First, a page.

Ford has teamed up with The Scotts Miracle-Gro Company, which has products in the market that use the coir’s natural fibers to hold 50 percent more water than basic potting soil and release it as plants need it and thus helping homeowners save water. The collaboration is researching the use of coconut fiber reinforcement for molded plastic parts to reduce the use of petroleum and make the parts lighter and more natural-looking.
The coconut coir, or husks, are a waste stream from Scotts’ soil and grass seed products. The team is investigating their use as a renewable feedstock for Ford’s vehicles.
Over the past several years, Ford has concentrated on increasing the use of nonmetal recycled and bio-based materials to reduce its carbon footprint. Materials already in use include soy foam seat cushions and head restraints, wheat straw-filled plastic bins and castor oil foam in instrument panels.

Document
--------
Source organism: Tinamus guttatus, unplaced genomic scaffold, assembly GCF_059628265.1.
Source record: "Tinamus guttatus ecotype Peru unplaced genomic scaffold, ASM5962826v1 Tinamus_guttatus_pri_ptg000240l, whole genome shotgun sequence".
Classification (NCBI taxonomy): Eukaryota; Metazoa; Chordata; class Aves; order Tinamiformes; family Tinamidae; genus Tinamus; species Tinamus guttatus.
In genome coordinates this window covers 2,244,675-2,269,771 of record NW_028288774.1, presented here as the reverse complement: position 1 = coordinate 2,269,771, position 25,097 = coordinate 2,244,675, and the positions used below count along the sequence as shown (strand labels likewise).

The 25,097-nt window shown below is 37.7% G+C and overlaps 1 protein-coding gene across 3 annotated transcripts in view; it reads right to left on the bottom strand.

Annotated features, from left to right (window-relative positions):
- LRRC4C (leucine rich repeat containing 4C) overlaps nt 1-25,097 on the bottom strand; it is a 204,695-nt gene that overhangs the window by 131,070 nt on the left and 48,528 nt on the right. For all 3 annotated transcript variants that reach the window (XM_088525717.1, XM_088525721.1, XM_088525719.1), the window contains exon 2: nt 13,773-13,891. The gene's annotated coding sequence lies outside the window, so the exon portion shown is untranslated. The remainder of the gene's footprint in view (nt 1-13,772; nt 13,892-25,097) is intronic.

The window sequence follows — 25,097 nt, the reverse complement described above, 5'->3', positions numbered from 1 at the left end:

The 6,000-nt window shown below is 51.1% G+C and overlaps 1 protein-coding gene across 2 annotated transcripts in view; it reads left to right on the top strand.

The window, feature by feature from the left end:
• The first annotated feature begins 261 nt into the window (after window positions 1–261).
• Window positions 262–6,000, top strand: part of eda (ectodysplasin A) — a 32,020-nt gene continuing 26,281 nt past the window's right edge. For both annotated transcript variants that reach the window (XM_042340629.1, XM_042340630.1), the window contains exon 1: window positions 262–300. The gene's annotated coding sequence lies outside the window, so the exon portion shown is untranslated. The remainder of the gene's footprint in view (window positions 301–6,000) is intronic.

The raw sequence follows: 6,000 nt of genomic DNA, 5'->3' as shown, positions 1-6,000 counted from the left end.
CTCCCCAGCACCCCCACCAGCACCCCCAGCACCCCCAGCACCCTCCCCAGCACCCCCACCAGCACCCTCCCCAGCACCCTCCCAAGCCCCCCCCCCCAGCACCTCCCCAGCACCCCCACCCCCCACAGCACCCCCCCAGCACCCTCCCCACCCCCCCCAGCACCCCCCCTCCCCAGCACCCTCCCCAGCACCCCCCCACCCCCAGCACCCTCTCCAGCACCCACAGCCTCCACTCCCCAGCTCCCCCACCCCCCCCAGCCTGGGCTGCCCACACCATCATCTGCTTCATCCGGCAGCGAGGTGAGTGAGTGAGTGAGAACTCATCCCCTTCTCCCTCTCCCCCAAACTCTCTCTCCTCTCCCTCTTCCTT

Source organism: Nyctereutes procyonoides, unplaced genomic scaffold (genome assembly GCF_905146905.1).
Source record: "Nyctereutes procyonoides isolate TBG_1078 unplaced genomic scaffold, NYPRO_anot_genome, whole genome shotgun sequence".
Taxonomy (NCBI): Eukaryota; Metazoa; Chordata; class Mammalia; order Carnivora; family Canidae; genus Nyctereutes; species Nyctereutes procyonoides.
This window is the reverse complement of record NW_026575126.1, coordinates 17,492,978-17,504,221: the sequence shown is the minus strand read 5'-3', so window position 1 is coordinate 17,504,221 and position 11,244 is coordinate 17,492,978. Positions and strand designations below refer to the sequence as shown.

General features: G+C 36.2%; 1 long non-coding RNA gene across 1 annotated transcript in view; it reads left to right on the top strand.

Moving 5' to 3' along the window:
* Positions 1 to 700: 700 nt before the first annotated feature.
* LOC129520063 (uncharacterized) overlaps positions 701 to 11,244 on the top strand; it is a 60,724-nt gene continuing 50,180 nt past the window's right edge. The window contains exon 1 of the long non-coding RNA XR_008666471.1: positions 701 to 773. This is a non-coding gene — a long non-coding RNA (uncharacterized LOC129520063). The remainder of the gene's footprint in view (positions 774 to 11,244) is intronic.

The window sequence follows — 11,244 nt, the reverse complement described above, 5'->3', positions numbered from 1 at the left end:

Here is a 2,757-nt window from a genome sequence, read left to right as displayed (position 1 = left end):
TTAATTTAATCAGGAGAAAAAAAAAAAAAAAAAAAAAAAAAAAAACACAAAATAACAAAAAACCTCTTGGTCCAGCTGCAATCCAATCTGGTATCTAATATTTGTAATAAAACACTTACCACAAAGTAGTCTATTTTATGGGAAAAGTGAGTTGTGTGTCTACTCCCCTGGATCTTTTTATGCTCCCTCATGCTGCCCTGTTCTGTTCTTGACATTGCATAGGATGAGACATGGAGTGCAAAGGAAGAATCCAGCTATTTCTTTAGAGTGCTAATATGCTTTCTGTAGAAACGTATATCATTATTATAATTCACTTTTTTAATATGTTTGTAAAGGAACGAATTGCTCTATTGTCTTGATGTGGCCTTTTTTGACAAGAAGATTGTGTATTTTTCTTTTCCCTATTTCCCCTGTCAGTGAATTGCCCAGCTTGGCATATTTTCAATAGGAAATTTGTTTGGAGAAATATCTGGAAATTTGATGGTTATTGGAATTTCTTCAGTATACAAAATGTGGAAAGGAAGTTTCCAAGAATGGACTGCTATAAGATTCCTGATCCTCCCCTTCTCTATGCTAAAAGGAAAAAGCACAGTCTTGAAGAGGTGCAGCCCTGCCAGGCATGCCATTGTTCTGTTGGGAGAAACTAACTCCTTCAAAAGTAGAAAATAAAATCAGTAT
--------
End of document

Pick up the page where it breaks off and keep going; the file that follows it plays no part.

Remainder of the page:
Ford combines the coconut coir with plastic to provide additional reinforcement, reducing the quantity of plastic required and thereby reducing petroleum required for making that part. Ford intends to leave the natural long fibers visible in the plastic and offer a more natural look than typical materials. In the interior, the material could be used in storage bins, door trim, seat trim or center console substrates. It could also potentially be used on underbody and exterior trim.
Ford is currently testing the material’s properties to ensure it passes all of the company’s durability tests. Coconut coir is very difficult to burn, and Ford is researching whether it has natural flame-retardant properties.
Some of you might remember the patent that was granted and later revoked for an anti-fungal product derived from neem. We hope the parties involved in this research understand that India and a number of other countries in the tropics have been using coconut coir in a number of unimaginable ways and so restrain from patenting applications of coconut coir, especially if people have been doing it for a long time already.